One of our handy development trick is the judicious use of the hosts file on our local computer. This file controls access to various domains by the use of specifying alternative IP addresses. Usually, this file has very few entries, with the most common being this one:
Look familiar? This is how your computer gets a local, or home, IP address. Typing in that IP will always point back to your local computer.
The way you can use this to your advantage is to point any domain out there back to your computer. There are plenty of posts out there explaining how to set up a local development copy of your site. This is something we also do a lot of. We use the hosts file to specify some (basically fake) domain names so we can set up different install to test a lot of different things. For example, my local machine has an AMD64 processor, so we set up a local domain called amd64.local in my hosts file. At a glance, I know I’m working locally, and I have the benefit of working on something other than just “localhost”.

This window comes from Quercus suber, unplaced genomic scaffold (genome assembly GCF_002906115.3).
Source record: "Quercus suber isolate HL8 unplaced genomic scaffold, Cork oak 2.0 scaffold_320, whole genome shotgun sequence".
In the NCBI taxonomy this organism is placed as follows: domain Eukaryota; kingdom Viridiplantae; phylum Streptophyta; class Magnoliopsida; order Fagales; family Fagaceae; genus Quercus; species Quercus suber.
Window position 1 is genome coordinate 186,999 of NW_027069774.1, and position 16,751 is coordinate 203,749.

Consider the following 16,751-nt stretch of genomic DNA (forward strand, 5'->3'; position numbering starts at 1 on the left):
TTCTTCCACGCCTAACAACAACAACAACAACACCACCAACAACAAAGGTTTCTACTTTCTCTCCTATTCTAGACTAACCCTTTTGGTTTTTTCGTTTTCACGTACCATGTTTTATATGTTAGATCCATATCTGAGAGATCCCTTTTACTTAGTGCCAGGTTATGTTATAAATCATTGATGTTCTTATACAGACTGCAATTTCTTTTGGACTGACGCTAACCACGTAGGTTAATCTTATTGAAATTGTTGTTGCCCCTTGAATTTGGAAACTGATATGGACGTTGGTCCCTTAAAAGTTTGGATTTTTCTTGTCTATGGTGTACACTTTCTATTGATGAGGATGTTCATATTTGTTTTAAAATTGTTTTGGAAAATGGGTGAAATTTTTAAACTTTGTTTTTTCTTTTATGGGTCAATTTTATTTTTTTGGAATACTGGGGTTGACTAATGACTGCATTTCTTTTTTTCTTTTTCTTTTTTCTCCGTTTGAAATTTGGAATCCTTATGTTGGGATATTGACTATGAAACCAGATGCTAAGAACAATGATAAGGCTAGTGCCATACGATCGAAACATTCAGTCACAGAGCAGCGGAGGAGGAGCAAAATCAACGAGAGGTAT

So far, everything has been pretty straightforward. Here comes the fun part.
You can actually specify a real live domain in the hosts file to point to your local machine.
on a new line.
The only person this affects is anyone using your computer, and you can quickly change this at any time. Why would you do this? (Here’s the juicy bit). In multisite, to run a development version, it can be really tedious to make changes and fix the database every single time, as the domain is listed in numerous tables.
Mostly, you can set up a copy of your live network on your local machine, not have to change any files (maybe wp-config to get to the local db) and just change the hosts file so you can see your local copy. As if it were live.
This way, you can test an upgrade locally, or new plugins, or extensive changes, before you go breaking things on a live site. You’ll be able to figure out fixes without the added pressure of a site being down.
When you wish to view the live site again, just edit the hosts file again and remove the line you added. Yes, you do have to flip back and forth, but it is a lot less work than the alternative.
In Windows 7, the file is located at C:\Windows\system32\drivers\etc\ .
On a Mac FTP client, the file is in /etc/hosts.